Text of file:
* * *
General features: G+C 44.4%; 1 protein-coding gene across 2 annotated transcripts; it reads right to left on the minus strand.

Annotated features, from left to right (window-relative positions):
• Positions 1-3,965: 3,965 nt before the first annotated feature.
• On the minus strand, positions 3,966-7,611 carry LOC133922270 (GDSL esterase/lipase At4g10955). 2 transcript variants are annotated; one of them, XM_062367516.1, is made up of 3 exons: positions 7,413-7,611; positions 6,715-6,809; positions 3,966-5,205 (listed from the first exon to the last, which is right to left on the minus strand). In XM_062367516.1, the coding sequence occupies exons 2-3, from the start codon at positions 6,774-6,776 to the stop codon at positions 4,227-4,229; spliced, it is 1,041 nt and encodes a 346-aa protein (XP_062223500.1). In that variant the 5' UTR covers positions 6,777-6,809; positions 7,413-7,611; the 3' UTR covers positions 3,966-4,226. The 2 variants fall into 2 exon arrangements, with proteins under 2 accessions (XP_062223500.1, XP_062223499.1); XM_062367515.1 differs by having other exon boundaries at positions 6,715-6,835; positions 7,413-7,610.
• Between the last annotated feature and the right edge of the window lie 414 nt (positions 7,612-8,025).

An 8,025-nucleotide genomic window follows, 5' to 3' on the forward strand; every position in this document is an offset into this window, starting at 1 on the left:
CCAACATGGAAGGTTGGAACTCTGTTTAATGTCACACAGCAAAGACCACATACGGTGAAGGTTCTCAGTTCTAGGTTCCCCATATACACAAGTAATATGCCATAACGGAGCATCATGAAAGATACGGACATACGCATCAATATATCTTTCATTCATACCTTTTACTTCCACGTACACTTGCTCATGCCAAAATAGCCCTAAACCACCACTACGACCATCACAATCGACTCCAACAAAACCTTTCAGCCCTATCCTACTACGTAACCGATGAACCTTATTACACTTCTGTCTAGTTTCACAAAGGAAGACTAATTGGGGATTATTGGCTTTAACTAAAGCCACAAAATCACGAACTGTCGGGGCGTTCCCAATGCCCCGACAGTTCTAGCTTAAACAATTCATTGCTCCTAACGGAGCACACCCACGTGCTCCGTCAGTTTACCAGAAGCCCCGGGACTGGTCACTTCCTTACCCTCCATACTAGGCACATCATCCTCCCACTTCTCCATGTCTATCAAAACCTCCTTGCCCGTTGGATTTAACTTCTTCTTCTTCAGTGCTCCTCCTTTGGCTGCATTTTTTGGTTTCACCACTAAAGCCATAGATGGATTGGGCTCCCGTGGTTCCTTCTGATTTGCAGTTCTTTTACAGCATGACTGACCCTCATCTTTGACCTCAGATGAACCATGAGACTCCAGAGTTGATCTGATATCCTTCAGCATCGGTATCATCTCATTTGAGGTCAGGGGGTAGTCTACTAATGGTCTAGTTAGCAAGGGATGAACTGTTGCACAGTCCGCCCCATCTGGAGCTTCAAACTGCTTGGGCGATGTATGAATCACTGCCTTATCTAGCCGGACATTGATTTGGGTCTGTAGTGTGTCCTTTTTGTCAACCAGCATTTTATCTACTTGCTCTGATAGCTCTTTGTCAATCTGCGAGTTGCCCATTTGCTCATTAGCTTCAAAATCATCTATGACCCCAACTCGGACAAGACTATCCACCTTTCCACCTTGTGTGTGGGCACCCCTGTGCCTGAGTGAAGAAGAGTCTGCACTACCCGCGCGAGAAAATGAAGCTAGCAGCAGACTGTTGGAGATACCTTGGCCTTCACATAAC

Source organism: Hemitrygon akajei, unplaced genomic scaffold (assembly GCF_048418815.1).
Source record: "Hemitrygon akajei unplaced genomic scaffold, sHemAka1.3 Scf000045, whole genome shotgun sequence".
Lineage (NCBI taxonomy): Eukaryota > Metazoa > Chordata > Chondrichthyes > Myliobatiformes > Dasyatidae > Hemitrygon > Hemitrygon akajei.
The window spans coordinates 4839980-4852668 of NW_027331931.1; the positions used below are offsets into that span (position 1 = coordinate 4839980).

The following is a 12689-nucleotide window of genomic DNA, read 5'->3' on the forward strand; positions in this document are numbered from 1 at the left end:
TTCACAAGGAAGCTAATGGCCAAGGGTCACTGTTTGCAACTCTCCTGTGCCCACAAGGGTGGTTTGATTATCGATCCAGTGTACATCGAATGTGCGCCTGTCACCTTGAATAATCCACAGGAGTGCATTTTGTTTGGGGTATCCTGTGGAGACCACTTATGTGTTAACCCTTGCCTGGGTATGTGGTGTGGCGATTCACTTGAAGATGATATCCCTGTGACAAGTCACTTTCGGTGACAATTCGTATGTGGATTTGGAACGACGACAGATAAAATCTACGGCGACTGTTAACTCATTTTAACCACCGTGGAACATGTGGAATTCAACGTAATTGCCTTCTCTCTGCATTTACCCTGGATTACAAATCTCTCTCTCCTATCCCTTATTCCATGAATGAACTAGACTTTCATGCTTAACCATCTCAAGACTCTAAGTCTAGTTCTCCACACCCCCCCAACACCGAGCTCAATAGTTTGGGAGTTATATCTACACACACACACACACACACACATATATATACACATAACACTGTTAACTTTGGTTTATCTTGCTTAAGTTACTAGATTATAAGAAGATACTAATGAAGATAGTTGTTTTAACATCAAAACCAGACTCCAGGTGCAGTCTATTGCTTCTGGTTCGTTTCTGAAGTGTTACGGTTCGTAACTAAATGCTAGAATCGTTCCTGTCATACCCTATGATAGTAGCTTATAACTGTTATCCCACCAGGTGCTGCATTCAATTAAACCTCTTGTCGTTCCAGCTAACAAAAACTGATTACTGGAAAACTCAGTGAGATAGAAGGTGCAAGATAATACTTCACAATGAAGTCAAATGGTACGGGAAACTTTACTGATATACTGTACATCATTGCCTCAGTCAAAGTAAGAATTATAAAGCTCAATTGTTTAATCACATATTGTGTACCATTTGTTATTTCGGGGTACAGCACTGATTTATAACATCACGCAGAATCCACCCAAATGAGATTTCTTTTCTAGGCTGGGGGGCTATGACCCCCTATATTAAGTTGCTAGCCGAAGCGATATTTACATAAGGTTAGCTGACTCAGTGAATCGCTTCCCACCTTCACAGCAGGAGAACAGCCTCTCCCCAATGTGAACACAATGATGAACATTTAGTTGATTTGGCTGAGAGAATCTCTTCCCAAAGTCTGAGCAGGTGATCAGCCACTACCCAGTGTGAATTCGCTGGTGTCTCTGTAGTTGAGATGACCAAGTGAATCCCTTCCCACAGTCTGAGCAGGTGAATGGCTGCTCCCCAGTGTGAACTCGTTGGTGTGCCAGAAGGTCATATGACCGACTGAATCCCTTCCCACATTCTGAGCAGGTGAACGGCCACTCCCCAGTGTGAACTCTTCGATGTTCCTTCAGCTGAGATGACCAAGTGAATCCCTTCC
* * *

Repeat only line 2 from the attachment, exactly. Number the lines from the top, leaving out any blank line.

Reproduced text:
Annotated features, from left to right (window-relative positions):